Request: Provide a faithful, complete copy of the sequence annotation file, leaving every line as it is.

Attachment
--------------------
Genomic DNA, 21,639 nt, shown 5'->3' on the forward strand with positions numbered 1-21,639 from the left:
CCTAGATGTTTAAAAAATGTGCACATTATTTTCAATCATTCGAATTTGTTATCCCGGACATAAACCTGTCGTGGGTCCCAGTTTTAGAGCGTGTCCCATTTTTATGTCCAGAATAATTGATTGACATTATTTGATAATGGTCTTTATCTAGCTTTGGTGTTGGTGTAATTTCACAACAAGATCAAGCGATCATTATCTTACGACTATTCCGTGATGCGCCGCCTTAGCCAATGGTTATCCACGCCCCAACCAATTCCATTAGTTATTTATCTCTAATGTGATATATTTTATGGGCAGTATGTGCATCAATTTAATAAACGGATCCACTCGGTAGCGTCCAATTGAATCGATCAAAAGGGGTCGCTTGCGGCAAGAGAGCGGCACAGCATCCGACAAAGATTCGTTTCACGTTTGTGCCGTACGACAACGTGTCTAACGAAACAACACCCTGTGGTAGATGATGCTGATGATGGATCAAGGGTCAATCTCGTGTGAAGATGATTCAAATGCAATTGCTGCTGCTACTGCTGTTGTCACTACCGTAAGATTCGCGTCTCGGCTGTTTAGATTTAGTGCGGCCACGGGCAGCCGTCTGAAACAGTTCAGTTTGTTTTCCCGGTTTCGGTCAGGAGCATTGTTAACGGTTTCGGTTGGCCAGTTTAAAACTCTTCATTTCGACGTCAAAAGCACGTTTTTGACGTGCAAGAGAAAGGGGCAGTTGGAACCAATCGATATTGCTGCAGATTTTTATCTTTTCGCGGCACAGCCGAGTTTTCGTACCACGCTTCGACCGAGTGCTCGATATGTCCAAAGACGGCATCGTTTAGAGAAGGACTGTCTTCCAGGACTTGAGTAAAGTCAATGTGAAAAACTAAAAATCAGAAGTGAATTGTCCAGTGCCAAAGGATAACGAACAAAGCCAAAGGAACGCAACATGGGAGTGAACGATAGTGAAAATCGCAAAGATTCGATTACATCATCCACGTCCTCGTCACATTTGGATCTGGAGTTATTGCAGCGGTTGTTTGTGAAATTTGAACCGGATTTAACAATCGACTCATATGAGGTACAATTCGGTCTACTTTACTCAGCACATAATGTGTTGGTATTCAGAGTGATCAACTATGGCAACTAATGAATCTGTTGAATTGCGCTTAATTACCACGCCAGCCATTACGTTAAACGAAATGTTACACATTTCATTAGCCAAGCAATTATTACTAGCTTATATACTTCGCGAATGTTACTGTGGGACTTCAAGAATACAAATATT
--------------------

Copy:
Genomic DNA, 21,639 nt, shown 5'->3' on the forward strand with positions numbered 1-21,639 from the left:
CCTAGATGTTTAAAAAATGTGCACATTATTTTCAATCATTCGAATTTGTTATCCCGGACATAAACCTGTCGTGGGTCCCAGTTTTAGAGCGTGTCCCATTTTTATGTCCAGAATAATTGATTGACATTATTTGATAATGGTCTTTATCTAGCTTTGGTGTTGGTGTAATTTCACAACAAGATCAAGCGATCATTATCTTACGACTATTCCGTGATGCGCCGCCTTAGCCAATGGTTATCCACGCCCCAACCAATTCCATTAGTTATTTATCTCTAATGTGATATATTTTATGGGCAGTATGTGCATCAATTTAATAAACGGATCCACTCGGTAGCGTCCAATTGAATCGATCAAAAGGGGTCGCTTGCGGCAAGAGAGCGGCACAGCATCCGACAAAGATTCGTTTCACGTTTGTGCCGTACGACAACGTGTCTAACGAAACAACACCCTGTGGTAGATGATGCTGATGATGGATCAAGGGTCAATCTCGTGTGAAGATGATTCAAATGCAATTGCTGCTGCTACTGCTGTTGTCACTACCGTAAGATTCGCGTCTCGGCTGTTTAGATTTAGTGCGGCCACGGGCAGCCGTCTGAAACAGTTCAGTTTGTTTTCCCGGTTTCGGTCAGGAGCATTGTTAACGGTTTCGGTTGGCCAGTTTAAAACTCTTCATTTCGACGTCAAAAGCACGTTTTTGACGTGCAAGAGAAAGGGGCAGTTGGAACCAATCGATATTGCTGCAGATTTTTATCTTTTCGCGGCACAGCCGAGTTTTCGTACCACGCTTCGACCGAGTGCTCGATATGTCCAAAGACGGCATCGTTTAGAGAAGGACTGTCTTCCAGGACTTGAGTAAAGTCAATGTGAAAAACTAAAAATCAGAAGTGAATTGTCCAGTGCCAAAGGATAACGAACAAAGCCAAAGGAACGCAACATGGGAGTGAACGATAGTGAAAATCGCAAAGATTCGATTACATCATCCACGTCCTCGTCACATTTGGATCTGGAGTTATTGCAGCGGTTGTTTGTGAAATTTGAACCGGATTTAACAATCGACTCATATGAGGTACAATTCGGTCTACTTTACTCAGCACATAATGTGTTGGTATTCAGAGTGATCAACTATGGCAACTAATGAATCTGTTGAATTGCGCTTAATTACCACGCCAGCCATTACGTTAAACGAAATGTTACACATTTCATTAGCCAAGCAATTATTACTAGCTTATATACTTCGCGAATGTTACTGTGGGACTTCAAGAATACAAATATT